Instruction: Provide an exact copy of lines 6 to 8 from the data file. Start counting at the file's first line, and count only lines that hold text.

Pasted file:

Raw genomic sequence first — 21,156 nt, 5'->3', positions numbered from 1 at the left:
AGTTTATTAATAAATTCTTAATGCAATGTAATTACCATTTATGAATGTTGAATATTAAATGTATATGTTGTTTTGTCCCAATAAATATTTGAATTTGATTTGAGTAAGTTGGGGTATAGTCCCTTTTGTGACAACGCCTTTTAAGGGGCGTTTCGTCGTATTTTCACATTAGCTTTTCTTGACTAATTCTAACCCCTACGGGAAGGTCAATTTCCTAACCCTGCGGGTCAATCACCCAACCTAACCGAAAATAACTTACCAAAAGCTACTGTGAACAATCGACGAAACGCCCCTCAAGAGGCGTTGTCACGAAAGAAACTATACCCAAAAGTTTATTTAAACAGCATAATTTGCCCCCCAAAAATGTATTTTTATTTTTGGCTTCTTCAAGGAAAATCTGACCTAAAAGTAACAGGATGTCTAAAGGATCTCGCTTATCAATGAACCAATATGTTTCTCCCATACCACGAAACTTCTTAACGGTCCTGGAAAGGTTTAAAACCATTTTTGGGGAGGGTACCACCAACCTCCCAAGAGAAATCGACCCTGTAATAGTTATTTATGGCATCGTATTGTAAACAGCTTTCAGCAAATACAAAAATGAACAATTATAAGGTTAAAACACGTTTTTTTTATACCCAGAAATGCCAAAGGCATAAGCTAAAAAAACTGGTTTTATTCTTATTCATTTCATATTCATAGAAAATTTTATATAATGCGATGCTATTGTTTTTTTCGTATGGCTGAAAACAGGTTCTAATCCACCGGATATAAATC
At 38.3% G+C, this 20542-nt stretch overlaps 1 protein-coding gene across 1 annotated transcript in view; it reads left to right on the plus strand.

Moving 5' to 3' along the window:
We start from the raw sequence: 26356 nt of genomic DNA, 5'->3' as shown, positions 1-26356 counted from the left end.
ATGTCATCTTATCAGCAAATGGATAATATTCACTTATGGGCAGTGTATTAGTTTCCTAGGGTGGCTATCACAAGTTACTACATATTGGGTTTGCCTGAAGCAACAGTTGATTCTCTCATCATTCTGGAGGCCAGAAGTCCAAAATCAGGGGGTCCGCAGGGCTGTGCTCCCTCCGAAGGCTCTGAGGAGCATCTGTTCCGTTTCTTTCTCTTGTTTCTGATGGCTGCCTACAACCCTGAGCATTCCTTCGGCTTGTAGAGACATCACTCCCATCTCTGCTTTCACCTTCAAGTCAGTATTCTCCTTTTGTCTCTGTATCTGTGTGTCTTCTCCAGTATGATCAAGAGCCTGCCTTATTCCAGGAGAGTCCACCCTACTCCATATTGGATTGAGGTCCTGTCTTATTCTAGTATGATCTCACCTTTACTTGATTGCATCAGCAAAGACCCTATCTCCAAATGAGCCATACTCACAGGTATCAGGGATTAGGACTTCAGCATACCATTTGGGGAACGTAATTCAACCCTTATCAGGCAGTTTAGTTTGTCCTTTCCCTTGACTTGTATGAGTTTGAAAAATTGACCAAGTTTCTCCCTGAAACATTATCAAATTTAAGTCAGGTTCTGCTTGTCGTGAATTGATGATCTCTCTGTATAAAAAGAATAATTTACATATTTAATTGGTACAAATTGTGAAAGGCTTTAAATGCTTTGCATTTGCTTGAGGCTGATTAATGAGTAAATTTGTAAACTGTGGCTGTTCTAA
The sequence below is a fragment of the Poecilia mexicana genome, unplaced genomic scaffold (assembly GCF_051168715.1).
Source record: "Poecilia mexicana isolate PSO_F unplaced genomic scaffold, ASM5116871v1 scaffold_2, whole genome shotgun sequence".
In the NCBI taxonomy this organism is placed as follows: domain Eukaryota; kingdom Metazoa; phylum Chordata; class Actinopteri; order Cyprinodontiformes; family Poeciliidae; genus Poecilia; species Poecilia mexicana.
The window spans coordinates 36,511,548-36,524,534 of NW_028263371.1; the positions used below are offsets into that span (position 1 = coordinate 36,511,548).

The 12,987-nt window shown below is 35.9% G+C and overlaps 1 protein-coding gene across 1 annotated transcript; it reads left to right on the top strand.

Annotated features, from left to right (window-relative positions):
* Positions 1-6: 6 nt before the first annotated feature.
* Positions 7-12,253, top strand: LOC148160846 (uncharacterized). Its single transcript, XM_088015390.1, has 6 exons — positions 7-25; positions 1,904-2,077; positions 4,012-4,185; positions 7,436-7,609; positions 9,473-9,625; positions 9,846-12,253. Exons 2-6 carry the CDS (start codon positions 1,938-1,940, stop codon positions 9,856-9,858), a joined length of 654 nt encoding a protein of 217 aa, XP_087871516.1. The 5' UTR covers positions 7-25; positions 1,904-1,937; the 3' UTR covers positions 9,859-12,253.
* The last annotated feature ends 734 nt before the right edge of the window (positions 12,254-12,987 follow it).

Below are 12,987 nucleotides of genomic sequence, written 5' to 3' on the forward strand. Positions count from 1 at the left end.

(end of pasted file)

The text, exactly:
ATGTCATCTTATCAGCAAATGGATAATATTCACTTATGGGCAGTGTATTAGTTTCCTAGGGTGGCTATCACAAGTTACTACATATTGGGTTTGCCTGAAGCAACAGTTGATTCTCTCATCATTCTGGAGGCCAGAAGTCCAAAATCAGGGGGTCCGCAGGGCTGTGCTCCCTCCGAAGGCTCTGAGGAGCATCTGTTCCGTTTCTTTCTCTTGTTTCTGATGGCTGCCTACAACCCTGAGCATTCCTTCGGCTTGTAGAGACATCACTCCCATCTCTGCTTTCACCTTCAAGTCAGTATTCTCCTTTTGTCTCTGTATCTGTGTGTCTTCTCCAGTATGATCAAGAGCCTGCCTTATTCCAGGAGAGTCCACCCTACTCCATATTGGATTGAGGTCCTGTCTTATTCTAGTATGATCTCACCTTTACTTGATTGCATCAGCAAAGACCCTATCTCCAAATGAGCCATACTCACAGGTATCAGGGATTAGGACTTCAGCATACCATTTGGGGAACGTAATTCAACCCTTATCAGGCAGTTTAGTTTGTCCTTTCCCTTGACTTGTATGAGTTTGAAAAATTGACCAAGTTTCTCCCTGAAACATTATCAAATTTAAGTCAGGTTCTGCTTGTCGTGAATTGATGATCTCTCTGTATAAAAAGAATAATTTACATATTTAATTGGTACAAATTGTGAAAGGCTTTAAATGCTTTGCATTTGCTTGAGGCTGATTAATGAGTAAATTTGTAAACTGTGGCTGTTCTAA
The sequence below is a fragment of the Poecilia mexicana genome, unplaced genomic scaffold (assembly GCF_051168715.1).
Source record: "Poecilia mexicana isolate PSO_F unplaced genomic scaffold, ASM5116871v1 scaffold_2, whole genome shotgun sequence".